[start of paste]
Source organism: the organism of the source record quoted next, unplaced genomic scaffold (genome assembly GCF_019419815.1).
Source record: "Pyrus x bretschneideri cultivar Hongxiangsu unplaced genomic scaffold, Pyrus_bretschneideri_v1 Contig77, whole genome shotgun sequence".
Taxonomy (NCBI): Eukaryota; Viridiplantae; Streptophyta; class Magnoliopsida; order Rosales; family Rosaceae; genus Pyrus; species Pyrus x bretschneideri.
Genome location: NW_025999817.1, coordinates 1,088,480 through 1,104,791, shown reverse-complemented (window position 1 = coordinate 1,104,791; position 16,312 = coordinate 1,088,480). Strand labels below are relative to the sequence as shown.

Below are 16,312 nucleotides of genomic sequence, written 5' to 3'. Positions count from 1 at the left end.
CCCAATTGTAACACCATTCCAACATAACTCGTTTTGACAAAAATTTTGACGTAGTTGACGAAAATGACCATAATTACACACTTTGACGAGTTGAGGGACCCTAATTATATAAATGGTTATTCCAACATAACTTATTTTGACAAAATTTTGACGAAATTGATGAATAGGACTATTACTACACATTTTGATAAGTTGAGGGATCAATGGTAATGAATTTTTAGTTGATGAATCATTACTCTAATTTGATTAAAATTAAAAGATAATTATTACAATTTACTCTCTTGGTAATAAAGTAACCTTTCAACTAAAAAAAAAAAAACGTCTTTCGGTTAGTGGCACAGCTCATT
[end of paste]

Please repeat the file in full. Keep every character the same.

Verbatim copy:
Source organism: the organism of the source record quoted next, unplaced genomic scaffold (genome assembly GCF_019419815.1).
Source record: "Pyrus x bretschneideri cultivar Hongxiangsu unplaced genomic scaffold, Pyrus_bretschneideri_v1 Contig77, whole genome shotgun sequence".
Taxonomy (NCBI): Eukaryota; Viridiplantae; Streptophyta; class Magnoliopsida; order Rosales; family Rosaceae; genus Pyrus; species Pyrus x bretschneideri.
Genome location: NW_025999817.1, coordinates 1,088,480 through 1,104,791, shown reverse-complemented (window position 1 = coordinate 1,104,791; position 16,312 = coordinate 1,088,480). Strand labels below are relative to the sequence as shown.

Below are 16,312 nucleotides of genomic sequence, written 5' to 3'. Positions count from 1 at the left end.
CCCAATTGTAACACCATTCCAACATAACTCGTTTTGACAAAAATTTTGACGTAGTTGACGAAAATGACCATAATTACACACTTTGACGAGTTGAGGGACCCTAATTATATAAATGGTTATTCCAACATAACTTATTTTGACAAAATTTTGACGAAATTGATGAATAGGACTATTACTACACATTTTGATAAGTTGAGGGATCAATGGTAATGAATTTTTAGTTGATGAATCATTACTCTAATTTGATTAAAATTAAAAGATAATTATTACAATTTACTCTCTTGGTAATAAAGTAACCTTTCAACTAAAAAAAAAAAAACGTCTTTCGGTTAGTGGCACAGCTCATT